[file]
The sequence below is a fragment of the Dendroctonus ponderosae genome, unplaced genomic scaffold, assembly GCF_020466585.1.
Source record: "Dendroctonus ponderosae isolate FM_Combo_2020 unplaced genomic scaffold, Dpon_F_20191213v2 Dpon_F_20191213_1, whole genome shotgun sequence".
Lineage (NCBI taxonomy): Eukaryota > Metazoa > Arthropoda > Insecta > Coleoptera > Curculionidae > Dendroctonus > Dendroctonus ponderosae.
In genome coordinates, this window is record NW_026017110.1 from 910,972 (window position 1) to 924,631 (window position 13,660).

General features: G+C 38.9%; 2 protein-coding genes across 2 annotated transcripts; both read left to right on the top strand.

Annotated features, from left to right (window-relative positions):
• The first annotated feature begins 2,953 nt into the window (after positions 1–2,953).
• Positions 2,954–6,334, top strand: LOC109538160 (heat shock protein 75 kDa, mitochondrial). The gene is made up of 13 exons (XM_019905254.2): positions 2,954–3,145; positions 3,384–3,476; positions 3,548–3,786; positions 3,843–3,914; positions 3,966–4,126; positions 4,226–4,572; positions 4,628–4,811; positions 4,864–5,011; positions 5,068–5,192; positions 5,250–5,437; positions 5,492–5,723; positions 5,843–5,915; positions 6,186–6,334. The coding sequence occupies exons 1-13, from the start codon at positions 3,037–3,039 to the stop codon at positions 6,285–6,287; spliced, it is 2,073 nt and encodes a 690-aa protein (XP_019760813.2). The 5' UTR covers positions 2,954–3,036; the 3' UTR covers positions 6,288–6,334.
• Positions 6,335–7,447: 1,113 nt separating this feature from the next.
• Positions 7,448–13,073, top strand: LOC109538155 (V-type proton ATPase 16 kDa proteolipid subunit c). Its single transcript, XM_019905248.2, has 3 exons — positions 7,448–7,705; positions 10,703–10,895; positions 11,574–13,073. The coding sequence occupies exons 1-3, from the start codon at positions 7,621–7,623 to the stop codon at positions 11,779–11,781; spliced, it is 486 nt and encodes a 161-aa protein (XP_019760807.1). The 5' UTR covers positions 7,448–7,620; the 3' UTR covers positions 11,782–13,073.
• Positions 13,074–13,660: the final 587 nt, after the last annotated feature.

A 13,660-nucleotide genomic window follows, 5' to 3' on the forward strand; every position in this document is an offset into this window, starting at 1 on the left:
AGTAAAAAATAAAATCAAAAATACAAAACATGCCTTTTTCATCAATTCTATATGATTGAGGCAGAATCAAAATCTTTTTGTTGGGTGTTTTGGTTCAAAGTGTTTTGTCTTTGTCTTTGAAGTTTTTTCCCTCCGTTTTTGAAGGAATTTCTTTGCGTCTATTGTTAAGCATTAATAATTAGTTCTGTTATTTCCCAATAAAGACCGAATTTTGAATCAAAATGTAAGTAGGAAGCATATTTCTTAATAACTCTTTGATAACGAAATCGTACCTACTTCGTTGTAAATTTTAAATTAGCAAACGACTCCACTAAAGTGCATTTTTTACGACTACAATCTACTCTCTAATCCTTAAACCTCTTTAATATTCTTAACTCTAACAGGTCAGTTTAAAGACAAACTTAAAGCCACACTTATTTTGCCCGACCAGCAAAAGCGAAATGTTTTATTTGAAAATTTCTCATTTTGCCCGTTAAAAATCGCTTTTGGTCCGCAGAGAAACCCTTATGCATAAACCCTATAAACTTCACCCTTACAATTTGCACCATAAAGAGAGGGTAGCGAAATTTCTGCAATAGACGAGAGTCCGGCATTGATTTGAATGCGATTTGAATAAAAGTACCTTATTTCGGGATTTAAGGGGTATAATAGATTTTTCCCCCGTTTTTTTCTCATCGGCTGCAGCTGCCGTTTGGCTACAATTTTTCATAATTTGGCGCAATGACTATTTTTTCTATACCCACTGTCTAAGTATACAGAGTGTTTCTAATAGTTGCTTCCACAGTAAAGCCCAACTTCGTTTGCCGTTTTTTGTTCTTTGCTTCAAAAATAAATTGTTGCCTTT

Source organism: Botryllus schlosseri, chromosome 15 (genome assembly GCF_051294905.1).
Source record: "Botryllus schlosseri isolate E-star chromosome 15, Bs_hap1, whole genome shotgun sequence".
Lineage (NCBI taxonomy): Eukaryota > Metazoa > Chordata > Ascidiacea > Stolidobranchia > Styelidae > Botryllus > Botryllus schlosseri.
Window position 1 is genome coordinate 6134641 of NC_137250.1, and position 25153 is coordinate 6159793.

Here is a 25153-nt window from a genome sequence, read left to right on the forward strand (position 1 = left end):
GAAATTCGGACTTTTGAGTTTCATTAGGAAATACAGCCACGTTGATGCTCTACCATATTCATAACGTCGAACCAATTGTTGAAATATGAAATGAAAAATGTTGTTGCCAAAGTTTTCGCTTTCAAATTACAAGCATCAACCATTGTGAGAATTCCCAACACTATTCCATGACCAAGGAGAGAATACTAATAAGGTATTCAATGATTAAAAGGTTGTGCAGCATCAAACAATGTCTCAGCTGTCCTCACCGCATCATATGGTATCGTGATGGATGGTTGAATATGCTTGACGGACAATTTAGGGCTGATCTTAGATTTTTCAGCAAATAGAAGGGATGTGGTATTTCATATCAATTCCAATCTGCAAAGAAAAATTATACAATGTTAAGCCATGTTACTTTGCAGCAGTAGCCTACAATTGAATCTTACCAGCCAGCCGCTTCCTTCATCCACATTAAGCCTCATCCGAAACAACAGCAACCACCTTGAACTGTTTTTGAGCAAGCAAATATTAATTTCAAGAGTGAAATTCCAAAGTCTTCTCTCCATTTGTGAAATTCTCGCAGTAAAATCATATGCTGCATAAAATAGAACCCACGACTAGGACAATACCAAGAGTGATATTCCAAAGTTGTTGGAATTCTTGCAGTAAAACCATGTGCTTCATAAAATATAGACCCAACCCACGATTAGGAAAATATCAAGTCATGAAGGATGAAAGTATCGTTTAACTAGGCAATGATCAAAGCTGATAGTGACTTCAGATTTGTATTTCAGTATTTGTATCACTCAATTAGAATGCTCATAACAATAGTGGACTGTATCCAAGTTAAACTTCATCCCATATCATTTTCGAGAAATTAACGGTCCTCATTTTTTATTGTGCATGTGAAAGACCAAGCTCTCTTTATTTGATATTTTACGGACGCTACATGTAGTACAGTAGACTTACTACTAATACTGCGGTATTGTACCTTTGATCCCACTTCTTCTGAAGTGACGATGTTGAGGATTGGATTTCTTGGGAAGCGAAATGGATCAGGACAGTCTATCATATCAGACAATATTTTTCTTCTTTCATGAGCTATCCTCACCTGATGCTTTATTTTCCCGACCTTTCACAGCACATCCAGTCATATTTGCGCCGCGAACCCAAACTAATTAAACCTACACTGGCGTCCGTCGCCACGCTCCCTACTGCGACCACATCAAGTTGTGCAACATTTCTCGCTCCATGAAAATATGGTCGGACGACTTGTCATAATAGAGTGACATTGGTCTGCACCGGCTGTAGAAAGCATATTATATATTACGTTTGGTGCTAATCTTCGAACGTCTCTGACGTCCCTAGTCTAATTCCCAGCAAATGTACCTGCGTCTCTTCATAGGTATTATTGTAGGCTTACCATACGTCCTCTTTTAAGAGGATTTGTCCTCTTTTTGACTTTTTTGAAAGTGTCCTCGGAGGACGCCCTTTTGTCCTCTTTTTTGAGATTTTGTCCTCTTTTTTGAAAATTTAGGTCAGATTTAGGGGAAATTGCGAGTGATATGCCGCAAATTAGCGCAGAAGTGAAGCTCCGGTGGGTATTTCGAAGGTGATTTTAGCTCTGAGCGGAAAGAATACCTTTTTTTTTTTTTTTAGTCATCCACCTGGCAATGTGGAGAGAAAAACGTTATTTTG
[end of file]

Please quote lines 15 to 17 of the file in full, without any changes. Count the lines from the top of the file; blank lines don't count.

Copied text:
Source record: "Botryllus schlosseri isolate E-star chromosome 15, Bs_hap1, whole genome shotgun sequence".
Lineage (NCBI taxonomy): Eukaryota > Metazoa > Chordata > Ascidiacea > Stolidobranchia > Styelidae > Botryllus > Botryllus schlosseri.
Window position 1 is genome coordinate 6134641 of NC_137250.1, and position 25153 is coordinate 6159793.